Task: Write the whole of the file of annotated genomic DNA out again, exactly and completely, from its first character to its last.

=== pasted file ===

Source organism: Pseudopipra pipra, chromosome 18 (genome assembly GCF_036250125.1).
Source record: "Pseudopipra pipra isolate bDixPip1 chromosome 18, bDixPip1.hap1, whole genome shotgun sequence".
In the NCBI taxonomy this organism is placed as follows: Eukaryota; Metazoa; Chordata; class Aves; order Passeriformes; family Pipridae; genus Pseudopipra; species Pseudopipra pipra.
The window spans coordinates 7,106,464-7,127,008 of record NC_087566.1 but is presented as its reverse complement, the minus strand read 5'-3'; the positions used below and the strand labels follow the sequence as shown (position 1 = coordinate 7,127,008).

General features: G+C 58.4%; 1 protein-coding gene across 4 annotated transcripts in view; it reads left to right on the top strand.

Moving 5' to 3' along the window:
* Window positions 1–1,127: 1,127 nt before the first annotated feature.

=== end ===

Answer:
Source organism: Pseudopipra pipra, chromosome 18 (genome assembly GCF_036250125.1).
Source record: "Pseudopipra pipra isolate bDixPip1 chromosome 18, bDixPip1.hap1, whole genome shotgun sequence".
In the NCBI taxonomy this organism is placed as follows: Eukaryota; Metazoa; Chordata; class Aves; order Passeriformes; family Pipridae; genus Pseudopipra; species Pseudopipra pipra.
The window spans coordinates 7,106,464-7,127,008 of record NC_087566.1 but is presented as its reverse complement, the minus strand read 5'-3'; the positions used below and the strand labels follow the sequence as shown (position 1 = coordinate 7,127,008).

General features: G+C 58.4%; 1 protein-coding gene across 4 annotated transcripts in view; it reads left to right on the top strand.

Moving 5' to 3' along the window:
* Window positions 1–1,127: 1,127 nt before the first annotated feature.